U.S. Supreme Court Examines Meaning of "Small Business" & Changes In Commerce

Apr 24, 2018

The U.S. Supreme Court Front row, left to right: Associate Justice Ruth Bader Ginsburg, Associate Justice Anthony M. Kennedy, Chief Justice John G. Roberts, Jr., Associate Justice Clarence Thomas, Associate Justice Stephen G. Breyer. Back row: Associate Justice Elena Kagan, Associate Justice Samuel A. Alito, Jr., Associate Justice Sonia Sotomayor, Associate Justice Neil M. Gorsuch.
Credit Franz Jantzen, Collection of the Supreme Court of the United States

SD Attorney General Marty Jackley
Credit Attorney General's Office

The U.S. Supreme Court is now deliberating whether it should amend or overrule its Quill opinion. That 1992 decision holds that Congress has the constitutional authority to regulate commerce among the states. And absent congressional action, states can't force businesses with no physical presence in the state to collect state sales taxes.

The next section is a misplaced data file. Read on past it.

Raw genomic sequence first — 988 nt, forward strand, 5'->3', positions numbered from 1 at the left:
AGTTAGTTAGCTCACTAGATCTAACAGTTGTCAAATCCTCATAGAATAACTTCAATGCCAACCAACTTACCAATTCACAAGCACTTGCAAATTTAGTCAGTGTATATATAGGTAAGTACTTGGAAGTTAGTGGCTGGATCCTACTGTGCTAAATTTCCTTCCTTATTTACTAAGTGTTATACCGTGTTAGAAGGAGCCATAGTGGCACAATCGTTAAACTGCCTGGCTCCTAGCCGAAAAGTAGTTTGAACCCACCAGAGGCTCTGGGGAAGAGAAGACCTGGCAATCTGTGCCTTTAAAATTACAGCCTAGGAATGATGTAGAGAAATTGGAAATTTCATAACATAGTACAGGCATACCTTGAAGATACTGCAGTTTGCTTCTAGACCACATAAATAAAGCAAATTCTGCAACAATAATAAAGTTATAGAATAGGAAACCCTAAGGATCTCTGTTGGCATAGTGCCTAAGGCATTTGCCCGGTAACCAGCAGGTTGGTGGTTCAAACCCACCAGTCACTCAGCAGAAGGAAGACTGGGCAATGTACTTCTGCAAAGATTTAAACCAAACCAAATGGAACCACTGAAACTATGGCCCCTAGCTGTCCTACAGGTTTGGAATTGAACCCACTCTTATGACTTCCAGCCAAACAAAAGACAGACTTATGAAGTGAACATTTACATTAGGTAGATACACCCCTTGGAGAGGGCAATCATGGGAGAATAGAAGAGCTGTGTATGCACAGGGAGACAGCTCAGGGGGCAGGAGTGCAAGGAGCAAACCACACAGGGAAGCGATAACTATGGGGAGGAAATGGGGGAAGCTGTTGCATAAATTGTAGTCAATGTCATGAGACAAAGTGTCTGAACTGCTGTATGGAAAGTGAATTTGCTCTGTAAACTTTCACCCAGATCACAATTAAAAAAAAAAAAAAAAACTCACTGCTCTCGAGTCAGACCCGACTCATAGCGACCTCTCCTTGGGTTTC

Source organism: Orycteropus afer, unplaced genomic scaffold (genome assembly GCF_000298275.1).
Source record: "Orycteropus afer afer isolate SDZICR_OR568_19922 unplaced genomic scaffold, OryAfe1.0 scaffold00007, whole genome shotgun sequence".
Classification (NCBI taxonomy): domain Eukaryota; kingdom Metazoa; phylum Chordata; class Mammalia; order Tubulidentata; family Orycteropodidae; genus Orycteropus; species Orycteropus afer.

South Dakota went before the U.S. Supreme Court last week to argue that Quill is outdated, in light of changes in commerce since 1992. Attorney General Marty Jackley argued that small businesses within South Dakota's borders are facing unfair competition from online vendors.

But Wayfair says the nature of small and mid-sized businesses has also evolved since Quill, and the marketplace is organically righting itself. Wayfair's attorney, George Isaacson, says if Quill is overturned, small businesses that sell online will be priced out of competing.

Wayfair attorney George Isaacson
Credit Courtesy of Brann & Isaacson

The Supreme Court made the audio public last Friday. SDPB's Victoria Wicks summarizes these arguments.

To listen to oral arguments and follow along with the transcript, click on this link, and then click on the audio symbol at the left side of the page: